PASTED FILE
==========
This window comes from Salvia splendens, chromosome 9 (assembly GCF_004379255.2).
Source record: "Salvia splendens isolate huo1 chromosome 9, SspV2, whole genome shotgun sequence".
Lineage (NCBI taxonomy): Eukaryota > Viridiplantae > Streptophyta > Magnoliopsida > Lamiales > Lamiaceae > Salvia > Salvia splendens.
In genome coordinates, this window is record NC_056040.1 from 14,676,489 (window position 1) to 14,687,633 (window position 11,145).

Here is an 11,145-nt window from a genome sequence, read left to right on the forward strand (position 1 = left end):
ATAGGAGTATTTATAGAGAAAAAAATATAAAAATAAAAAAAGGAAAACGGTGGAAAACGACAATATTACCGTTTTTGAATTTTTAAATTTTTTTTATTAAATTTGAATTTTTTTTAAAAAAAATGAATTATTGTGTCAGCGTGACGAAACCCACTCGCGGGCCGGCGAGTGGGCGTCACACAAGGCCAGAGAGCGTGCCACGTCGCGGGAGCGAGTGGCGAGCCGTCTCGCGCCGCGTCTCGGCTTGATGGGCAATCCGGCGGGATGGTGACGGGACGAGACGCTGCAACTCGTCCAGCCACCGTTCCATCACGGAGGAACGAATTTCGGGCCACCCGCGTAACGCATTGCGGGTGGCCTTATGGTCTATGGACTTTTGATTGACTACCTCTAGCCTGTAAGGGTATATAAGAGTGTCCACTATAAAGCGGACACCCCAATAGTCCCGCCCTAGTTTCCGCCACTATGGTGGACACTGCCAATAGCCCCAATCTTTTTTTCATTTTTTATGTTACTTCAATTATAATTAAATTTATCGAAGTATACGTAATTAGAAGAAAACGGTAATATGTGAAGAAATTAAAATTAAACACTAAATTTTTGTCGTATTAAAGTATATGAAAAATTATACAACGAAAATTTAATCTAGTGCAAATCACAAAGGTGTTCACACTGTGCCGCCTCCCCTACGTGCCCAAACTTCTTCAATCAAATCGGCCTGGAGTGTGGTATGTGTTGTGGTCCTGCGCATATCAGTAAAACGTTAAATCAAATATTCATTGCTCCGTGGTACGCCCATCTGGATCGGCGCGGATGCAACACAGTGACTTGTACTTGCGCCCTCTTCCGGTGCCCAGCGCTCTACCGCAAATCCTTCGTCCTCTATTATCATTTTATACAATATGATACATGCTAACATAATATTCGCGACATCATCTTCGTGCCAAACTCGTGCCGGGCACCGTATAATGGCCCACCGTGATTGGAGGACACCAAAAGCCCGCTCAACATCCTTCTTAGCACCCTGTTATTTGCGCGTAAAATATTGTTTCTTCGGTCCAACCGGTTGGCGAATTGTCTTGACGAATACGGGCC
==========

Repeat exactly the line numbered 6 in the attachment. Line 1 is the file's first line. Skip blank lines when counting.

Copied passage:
ATAGGAGTATTTATAGAGAAAAAAATATAAAAATAAAAAAAGGAAAACGGTGGAAAACGACAATATTACCGTTTTTGAATTTTTAAATTTTTTTTATTAAATTTGAATTTTTTTTAAAAAAAATGAATTATTGTGTCAGCGTGACGAAACCCACTCGCGGGCCGGCGAGTGGGCGTCACACAAGGCCAGAGAGCGTGCCACGTCGCGGGAGCGAGTGGCGAGCCGTCTCGCGCCGCGTCTCGGCTTGATGGGCAATCCGGCGGGATGGTGACGGGACGAGACGCTGCAACTCGTCCAGCCACCGTTCCATCACGGAGGAACGAATTTCGGGCCACCCGCGTAACGCATTGCGGGTGGCCTTATGGTCTATGGACTTTTGATTGACTACCTCTAGCCTGTAAGGGTATATAAGAGTGTCCACTATAAAGCGGACACCCCAATAGTCCCGCCCTAGTTTCCGCCACTATGGTGGACACTGCCAATAGCCCCAATCTTTTTTTCATTTTTTATGTTACTTCAATTATAATTAAATTTATCGAAGTATACGTAATTAGAAGAAAACGGTAATATGTGAAGAAATTAAAATTAAACACTAAATTTTTGTCGTATTAAAGTATATGAAAAATTATACAACGAAAATTTAATCTAGTGCAAATCACAAAGGTGTTCACACTGTGCCGCCTCCCCTACGTGCCCAAACTTCTTCAATCAAATCGGCCTGGAGTGTGGTATGTGTTGTGGTCCTGCGCATATCAGTAAAACGTTAAATCAAATATTCATTGCTCCGTGGTACGCCCATCTGGATCGGCGCGGATGCAACACAGTGACTTGTACTTGCGCCCTCTTCCGGTGCCCAGCGCTCTACCGCAAATCCTTCGTCCTCTATTATCATTTTATACAATATGATACATGCTAACATAATATTCGCGACATCATCTTCGTGCCAAACTCGTGCCGGGCACCGTATAATGGCCCACCGTGATTGGAGGACACCAAAAGCCCGCTCAACATCCTTCTTAGCACCCTGTTATTTGCGCGTAAAATATTGTTTCTTCGGTCCAACCGGTTGGCGAATTGTCTTGACGAATACGGGCC